Back before Oklahoma became the 46th star on the United States flag, it was just a territory with dreams of gaining statehood. But even as a territory, it needed a capital city. The city of Guthrie (located just 35 minutes north of Oklahoma City) was chosen as the Territorial Capital in the months following the Land Run of 1889. And when Oklahoma gained statehood in 1907, Guthrie became the state capital.
But you say, “Wait a minute. Oklahoma City is the capital of Oklahoma.” Well, my friend, you are correct. The deal was that Guthrie would remain the capital until 1913 and then the people of Oklahoma would vote and choose a permanent location. It didn’t really go that way, though. Instead, Gov. Charles Haskell called for an early statewide election and on June 11, 1910, a majority vote chose Oklahoma City as the capital.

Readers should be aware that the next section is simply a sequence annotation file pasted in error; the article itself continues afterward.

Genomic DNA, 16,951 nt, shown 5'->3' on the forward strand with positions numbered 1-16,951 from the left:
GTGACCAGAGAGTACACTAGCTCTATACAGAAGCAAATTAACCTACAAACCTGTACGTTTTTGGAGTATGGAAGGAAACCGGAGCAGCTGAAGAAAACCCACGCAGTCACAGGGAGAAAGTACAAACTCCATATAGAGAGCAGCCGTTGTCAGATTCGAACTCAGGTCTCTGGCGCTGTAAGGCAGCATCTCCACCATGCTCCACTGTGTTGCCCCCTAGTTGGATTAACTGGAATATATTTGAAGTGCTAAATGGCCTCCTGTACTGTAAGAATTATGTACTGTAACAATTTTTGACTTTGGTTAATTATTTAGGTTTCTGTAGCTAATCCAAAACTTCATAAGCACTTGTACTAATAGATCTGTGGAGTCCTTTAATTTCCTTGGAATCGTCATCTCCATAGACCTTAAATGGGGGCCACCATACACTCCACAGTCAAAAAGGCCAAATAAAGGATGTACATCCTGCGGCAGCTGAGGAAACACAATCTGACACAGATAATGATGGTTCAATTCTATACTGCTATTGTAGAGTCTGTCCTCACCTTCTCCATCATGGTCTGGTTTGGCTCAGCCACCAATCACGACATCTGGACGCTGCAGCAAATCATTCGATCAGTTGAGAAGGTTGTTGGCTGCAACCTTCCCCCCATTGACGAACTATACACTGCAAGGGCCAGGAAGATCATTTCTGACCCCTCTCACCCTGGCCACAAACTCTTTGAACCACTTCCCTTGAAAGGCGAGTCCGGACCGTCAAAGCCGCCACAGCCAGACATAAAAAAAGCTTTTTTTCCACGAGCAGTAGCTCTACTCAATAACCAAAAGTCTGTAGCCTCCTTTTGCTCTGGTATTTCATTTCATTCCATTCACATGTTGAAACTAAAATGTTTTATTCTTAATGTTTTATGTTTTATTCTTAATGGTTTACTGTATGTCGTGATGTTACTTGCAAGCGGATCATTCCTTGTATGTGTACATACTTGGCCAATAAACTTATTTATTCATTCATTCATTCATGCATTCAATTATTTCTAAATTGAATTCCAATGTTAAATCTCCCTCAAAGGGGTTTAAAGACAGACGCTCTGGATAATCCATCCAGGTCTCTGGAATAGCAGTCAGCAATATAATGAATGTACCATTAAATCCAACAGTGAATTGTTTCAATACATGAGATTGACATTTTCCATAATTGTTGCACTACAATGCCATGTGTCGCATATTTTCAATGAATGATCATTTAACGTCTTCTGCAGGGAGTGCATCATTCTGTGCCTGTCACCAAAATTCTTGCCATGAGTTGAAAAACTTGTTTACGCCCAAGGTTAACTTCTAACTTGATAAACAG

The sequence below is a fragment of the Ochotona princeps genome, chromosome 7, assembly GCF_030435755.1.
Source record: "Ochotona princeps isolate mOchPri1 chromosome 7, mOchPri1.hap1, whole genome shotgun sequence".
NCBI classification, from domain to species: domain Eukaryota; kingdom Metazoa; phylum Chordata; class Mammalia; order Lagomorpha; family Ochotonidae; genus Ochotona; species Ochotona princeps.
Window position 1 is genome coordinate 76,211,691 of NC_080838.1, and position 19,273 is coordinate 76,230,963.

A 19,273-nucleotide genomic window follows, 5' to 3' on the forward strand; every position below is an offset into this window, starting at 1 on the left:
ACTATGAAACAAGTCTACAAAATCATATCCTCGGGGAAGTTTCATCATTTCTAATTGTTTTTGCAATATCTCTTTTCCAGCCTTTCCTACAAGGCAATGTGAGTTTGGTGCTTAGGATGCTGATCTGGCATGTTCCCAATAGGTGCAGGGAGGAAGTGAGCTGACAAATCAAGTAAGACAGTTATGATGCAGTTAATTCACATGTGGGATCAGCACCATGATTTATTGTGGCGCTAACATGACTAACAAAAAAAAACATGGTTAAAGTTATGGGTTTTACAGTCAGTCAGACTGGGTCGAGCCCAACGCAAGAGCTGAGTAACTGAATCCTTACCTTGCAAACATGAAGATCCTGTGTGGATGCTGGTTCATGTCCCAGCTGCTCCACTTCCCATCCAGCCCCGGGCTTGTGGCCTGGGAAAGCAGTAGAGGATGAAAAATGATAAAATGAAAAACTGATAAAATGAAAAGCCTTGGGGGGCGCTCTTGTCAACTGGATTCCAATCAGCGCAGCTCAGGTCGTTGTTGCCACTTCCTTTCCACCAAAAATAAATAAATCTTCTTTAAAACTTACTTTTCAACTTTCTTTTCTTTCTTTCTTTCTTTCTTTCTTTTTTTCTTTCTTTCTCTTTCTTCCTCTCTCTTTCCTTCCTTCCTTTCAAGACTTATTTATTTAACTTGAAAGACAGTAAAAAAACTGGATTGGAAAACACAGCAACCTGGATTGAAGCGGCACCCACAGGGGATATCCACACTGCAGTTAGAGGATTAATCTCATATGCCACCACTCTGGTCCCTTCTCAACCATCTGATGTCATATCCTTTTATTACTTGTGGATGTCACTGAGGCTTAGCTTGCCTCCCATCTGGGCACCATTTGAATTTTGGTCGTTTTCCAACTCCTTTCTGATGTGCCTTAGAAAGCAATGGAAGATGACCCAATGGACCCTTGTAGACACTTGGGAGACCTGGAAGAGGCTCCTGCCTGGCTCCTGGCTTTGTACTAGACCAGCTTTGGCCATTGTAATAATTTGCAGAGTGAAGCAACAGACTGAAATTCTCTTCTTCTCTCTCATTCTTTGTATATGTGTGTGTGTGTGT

Legend has it that Gov. Haskell actually broke into the courthouse in Guthrie under the cover of night to steal the state seal and bring it to Oklahoma City. While we hate to ruin a great story, in all actuality, the Secretary of State brought the state seal by order of Gov. Haskell to the Huckins Hotel, making the Hotel the State Capitol of Oklahoma until the capitol building was completed in 1917. You can read a full account of the state capitol move here and here.
[Photo from Oklahoma Historical Society]